by Mark Stavish
First published 19 April 2010
NOTE: The following essay was first published seven years ago and being made available again on the seventh anniversary of the death of Jean Dubuis.
In light of the recent announcement regarding the death of Jean Dubuis (29 April 1919 – 06 April 2010) I have been asked by many how it is that he most deeply effected me and my spiritual path – in short – my unfoldment as a person. This is a difficult question to answer because the effect was a complex one, subtle, and direct, often taking time to rise to the level of my being consciously aware of it. This is not unique when dealing with a good guide in these matters, but a common occurrence that is experienced personally, and therefore intimate often beyond words. However, on an intellectual level, the starting point of much of this work, the most noticeable areas of Jean’s influence is in my assertion that there is only once set of laws for the universe and that they effect the material and spiritual in the same manner, if not there would be chaos. Or as the Emerald Tablet states, “As above, so below; as below, so above. To accomplish the Work of the One thing.”
I would even go so far as to say there is only on law in the universe – Karma – or, Cause and Effect. Everything is Cause and Effect and that is that. There is nothing special about this principal, however in the West it has taken on moralistic tones. Jean referred to karma as “Universal Justice,” but clearly stated that “karma is not the Law of the Talon” but a pressure that keeps us moving forward when we would rather sleep, it is what aids us in our Becoming. This is in total harmony with the teachings of the Ancient or Original Translation School of Tibetan Buddhism (Nyingma), from which two if its leading luminaries, Khenchen Paldren Sherab and Khempo Tsewang Dongyal stated at one of their annual Dzogchen Retreats that “karma is the activating of one’s own self…everything is karma…everything has a cause, and cause has an effect…cause and effect are always consistent and connected.” We need heed this well, as it is the foundation stone off all that we do.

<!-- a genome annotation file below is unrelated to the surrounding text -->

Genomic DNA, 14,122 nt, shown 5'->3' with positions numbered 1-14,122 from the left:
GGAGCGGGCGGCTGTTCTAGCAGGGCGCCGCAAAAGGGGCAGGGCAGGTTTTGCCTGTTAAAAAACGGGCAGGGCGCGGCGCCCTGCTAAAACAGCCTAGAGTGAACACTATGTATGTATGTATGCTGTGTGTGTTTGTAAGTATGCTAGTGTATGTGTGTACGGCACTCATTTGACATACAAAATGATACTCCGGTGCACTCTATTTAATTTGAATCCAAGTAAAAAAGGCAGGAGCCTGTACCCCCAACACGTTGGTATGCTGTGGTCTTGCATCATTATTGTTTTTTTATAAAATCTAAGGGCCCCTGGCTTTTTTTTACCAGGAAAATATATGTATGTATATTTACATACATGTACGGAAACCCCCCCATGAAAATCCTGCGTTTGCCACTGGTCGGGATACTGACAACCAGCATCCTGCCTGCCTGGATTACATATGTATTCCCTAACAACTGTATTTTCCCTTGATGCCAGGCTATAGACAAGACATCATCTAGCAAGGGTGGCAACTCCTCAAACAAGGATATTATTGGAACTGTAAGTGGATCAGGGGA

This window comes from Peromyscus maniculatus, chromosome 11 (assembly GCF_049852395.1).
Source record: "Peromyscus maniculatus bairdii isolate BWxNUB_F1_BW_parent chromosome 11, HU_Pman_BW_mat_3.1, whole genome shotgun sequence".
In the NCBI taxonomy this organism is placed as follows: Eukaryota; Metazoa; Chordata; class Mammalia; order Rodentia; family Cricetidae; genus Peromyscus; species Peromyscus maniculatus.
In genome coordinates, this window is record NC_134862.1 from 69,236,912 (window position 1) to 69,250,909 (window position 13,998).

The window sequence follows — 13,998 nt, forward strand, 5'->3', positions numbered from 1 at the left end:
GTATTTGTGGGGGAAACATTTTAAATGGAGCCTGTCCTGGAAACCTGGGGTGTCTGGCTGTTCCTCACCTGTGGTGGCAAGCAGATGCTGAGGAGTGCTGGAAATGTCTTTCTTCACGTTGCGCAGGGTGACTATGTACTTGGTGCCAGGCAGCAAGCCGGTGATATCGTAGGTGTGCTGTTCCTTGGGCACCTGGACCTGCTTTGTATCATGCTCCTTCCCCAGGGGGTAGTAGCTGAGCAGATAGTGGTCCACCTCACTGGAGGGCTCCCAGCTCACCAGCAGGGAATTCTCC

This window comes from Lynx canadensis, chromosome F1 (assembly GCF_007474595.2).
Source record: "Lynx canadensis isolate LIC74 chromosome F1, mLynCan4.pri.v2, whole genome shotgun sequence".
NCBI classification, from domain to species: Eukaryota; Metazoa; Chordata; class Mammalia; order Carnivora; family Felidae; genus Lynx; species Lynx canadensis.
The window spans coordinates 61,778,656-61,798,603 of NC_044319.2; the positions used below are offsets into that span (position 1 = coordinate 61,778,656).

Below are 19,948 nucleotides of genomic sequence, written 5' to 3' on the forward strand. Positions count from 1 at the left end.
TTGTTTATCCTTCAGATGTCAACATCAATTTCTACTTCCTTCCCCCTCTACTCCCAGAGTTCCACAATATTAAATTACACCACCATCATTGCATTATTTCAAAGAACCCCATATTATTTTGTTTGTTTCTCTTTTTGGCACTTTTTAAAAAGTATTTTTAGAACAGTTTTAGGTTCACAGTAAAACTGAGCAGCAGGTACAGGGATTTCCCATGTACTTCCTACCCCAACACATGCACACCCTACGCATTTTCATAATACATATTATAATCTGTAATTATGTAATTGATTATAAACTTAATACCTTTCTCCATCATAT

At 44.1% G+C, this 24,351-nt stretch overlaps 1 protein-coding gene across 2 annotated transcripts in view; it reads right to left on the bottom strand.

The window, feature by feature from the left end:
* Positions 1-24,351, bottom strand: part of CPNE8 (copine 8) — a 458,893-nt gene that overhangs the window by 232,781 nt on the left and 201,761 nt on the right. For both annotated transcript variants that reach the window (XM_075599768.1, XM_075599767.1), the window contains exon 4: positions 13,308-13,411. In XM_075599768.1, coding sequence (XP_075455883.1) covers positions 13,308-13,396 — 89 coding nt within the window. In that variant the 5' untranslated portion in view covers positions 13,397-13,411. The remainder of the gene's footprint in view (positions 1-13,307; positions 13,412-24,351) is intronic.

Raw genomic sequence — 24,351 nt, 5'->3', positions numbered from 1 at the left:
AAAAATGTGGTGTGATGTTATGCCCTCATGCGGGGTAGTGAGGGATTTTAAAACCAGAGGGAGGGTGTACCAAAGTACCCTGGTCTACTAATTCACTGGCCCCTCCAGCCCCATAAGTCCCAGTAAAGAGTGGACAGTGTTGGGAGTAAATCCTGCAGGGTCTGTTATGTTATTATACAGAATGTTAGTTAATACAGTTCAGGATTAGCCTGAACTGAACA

It is through my first encounter with Jean that I realized that esoteric ideas could, and more importantly must be stated in clear language. For too long I had become accustomed to the meaningless and empty droning of would be adepti as they rambled on from one pseudo-qabalistic or alchemical cliché to another all the while acting as if what they were saying was crystal clear. Jean shattered this notion in a single stroke through his simple and direct explanations of the most complex areas of esotericism known. I remember well the first moment I heard him lecture at the Philosophers of Nature (LPN-PON) Conference held at the Wild Rose Conference Center near Wheaton, Illinois. I was unfamiliar with the material he was discussing on the Flamel Path, but it appeared from the apparatus and other materials that he had a clue about what he was talking about. Later, when he discussed the various ‘mansions’ in qabala, I realized in an instant that this man knew what he was discussing, not from theory, but from experience. Later that year I attempted the “Contact with Eternity” method, called Portae Lucis, and again, remember in vivid and stunning detail the effects it had on me as I stood there one early morning in my apartment living room in East Providence, Rhode Island. All time had ceased to exist and space crushed in on my as it too began to come to an end for me.
Of course it is as a result of the journal published by The Philosophers of Nature, The Stone, and my participation in the organization as the Director of Research for the ORA, or Occult Research and Applications Project that I was able to do my greatest and most significant writing on occult practices. I say significant because the material produced then continues to shape my writing to this day. I was told that Jean read everything that was produced in The Stone, and was pleased with my contributions.